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7 Ways to Make Moving Your Family Stress-Free

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A new home can be exciting whether it’s down the block, across town, or located in a new city. However, the process of getting there generally isn’t. In fact, packing up all your belongings and leaving a known place for somewhere new can be very stressful. Moving can take a psychological and emotional toll on your family because it often means leaving behind friends, neighborhood, schools, and jobs. Yet it can be the start of a brand-new, stimulating chapter in your life.

Knowing that house hunting and relocation are not easy, it’s important to find solutions that will reduce that tension. Here are seven ways to find a new home, relocate your family, and make it a positive experience for everyone.

1. Make a Family Wish List for Your New Home

Although some parts of a move are decided for us based on a new job or another life-changing event, all members of the family can still have a say in what they would like to see in a new home. Crafting this family wish list together encourages your kids to be part of the process. At a time when it may feel as though they have no control over what’s happening, this involvement can really help. They will have plenty to say about their ideal bedroom, bathroom, play space, and backyard.

On the other hand, including your kids in every house-hunting trip poses a high risk of complete boredom. Instead, share pictures or video when you return from looking at homes to get their input. These visuals will also make the move more of a reality and give them an idea of what their new home could look like.

2. Plan the Move Well in Advance

Your preferred moving company may be very busy at certain times of the year or even be fully booked up when you need to move. The result could be having to use movers whom you may not trust, leading to more stress. Or you may end up paying too much, which also adds to the pressure.

Because your move date may be dictated by a closing date or the end of a rental agreement, start there and work backward, giving yourself a month or two to plan the move. This includes booking a moving company as well as creating a schedule for packing all your belongings, having a moving sale, and making repairs and cleaning the house. You’ll also need to think about school schedules, time off from work, and other factors that will be impacted by such a huge event.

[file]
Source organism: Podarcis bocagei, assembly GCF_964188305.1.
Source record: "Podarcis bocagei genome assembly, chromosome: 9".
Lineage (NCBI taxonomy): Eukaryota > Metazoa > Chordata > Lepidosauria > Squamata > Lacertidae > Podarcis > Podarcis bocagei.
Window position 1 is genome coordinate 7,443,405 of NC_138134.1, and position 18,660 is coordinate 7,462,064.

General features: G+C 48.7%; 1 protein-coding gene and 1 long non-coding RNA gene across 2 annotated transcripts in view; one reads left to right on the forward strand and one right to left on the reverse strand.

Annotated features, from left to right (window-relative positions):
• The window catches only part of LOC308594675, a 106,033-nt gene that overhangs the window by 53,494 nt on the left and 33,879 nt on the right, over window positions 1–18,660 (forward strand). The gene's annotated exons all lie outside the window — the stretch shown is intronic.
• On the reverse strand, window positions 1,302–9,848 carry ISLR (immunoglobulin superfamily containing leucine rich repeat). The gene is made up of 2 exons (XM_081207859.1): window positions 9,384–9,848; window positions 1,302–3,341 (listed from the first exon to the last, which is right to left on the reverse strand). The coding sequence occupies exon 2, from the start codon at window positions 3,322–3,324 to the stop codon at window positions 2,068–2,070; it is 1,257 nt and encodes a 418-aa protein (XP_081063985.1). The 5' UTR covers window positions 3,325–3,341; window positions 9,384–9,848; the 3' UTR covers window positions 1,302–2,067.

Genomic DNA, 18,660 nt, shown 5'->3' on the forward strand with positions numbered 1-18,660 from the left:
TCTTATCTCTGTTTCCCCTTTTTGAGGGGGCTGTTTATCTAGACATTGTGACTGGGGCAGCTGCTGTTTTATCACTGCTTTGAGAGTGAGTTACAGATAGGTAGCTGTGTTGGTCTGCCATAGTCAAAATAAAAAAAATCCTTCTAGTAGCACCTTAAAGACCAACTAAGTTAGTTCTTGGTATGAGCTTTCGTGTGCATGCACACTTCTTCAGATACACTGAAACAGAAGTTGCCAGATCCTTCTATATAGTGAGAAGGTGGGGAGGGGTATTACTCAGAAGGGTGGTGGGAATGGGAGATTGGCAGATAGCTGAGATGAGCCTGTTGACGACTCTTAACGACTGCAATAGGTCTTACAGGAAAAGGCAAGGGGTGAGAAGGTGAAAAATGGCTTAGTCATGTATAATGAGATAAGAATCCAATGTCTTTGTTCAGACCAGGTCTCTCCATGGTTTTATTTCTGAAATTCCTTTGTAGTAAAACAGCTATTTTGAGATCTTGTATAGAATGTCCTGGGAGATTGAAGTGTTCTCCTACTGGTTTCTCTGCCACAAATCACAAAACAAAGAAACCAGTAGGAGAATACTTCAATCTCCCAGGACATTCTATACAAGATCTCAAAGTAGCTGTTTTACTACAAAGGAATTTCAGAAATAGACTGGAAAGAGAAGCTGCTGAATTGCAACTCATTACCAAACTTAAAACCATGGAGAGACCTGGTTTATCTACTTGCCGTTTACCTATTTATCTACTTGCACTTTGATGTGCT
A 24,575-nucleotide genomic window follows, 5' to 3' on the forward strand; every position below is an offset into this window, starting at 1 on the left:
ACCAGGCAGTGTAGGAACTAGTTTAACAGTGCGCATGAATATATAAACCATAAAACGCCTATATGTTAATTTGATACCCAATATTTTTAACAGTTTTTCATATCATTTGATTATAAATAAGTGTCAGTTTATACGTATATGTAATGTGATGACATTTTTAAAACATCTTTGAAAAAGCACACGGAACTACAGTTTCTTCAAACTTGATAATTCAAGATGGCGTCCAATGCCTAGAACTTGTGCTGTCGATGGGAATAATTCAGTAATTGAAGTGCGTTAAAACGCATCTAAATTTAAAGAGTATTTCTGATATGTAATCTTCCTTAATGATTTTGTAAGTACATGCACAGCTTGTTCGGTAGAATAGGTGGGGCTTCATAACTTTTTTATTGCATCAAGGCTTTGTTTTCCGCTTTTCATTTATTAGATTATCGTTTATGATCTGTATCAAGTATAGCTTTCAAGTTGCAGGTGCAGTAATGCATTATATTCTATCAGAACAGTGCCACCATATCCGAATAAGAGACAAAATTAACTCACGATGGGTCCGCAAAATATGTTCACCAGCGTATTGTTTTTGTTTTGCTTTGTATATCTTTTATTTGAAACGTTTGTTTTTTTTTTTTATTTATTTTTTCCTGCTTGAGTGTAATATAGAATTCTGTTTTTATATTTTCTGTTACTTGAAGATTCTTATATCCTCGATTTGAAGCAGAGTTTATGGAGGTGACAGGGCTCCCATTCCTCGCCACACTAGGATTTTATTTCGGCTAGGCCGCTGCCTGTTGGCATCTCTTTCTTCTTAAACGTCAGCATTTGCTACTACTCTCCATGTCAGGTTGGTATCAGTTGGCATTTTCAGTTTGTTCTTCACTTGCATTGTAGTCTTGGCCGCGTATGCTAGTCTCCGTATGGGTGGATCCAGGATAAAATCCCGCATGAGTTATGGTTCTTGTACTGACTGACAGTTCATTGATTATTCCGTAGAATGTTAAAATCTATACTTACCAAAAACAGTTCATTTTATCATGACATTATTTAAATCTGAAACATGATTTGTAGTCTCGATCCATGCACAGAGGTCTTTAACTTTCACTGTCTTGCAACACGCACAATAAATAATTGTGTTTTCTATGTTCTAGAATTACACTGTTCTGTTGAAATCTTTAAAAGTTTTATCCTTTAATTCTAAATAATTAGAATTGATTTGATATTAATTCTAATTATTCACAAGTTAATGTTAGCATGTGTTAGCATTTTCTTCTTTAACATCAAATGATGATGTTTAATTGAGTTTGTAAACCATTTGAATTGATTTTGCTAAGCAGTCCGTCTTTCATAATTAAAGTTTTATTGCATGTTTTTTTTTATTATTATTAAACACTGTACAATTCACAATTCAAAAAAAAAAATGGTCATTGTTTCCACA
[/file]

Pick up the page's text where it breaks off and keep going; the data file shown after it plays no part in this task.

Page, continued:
To alleviate some of the stress, consider partnering with a company like Moved, which can serve as a dedicated personal assistant for all your moving needs. Like a concierge for the moving process, Moved helps you make informed decisions about your move and assists with myriad relocation-related tasks, such as getting moving quotes, coordinating logistics, ordering packing supplies, locating storage services, updating addresses, and more. Being able to research and reserve these services online allows you to do it on your schedule.

3. Remember Your Tasks — and the Creature Comforts — on Moving Day

Create a checklist and schedule for moving day. With so much going on, it’s easy to forget something that could throw the whole day off. Consider sharing a free task list app like Todoist, Remember The Milk, or WorkFlowy with family members so they are all on the same page and don’t have to wonder what’s going on. Be sure to start making this list as part of the move-planning process. As tasks come to mind or various appointments related to the move are booked, enter them in the app. This means less to remember later on when it’s crunch time.